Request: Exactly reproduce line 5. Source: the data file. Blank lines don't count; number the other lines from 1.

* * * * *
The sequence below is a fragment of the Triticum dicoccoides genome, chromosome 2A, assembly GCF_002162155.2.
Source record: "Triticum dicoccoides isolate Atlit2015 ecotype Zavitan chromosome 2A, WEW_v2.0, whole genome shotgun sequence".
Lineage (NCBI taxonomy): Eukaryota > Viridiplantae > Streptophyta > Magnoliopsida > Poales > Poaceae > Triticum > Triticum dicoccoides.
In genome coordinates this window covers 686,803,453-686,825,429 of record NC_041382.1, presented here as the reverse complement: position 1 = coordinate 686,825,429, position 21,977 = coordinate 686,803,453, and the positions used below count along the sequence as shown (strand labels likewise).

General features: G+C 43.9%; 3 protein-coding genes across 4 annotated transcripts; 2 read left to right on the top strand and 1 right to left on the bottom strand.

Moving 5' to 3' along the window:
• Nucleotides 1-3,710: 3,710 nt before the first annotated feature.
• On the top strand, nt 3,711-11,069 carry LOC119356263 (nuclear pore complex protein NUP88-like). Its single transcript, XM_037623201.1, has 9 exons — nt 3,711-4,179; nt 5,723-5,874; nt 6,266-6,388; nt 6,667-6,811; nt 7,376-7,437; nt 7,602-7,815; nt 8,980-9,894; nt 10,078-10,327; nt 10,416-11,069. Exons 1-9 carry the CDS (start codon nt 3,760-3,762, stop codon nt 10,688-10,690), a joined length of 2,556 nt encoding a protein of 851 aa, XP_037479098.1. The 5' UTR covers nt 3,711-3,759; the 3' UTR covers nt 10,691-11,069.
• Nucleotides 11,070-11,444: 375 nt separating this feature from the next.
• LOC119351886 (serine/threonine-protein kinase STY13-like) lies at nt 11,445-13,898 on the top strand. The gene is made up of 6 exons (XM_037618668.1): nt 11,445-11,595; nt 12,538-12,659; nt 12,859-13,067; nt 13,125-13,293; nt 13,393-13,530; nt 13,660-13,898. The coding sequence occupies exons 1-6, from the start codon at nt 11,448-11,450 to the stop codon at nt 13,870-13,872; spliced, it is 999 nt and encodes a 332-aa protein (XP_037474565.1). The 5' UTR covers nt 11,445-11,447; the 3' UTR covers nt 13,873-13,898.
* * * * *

General features: G+C 43.9%; 3 protein-coding genes across 4 annotated transcripts; 2 read left to right on the top strand and 1 right to left on the bottom strand.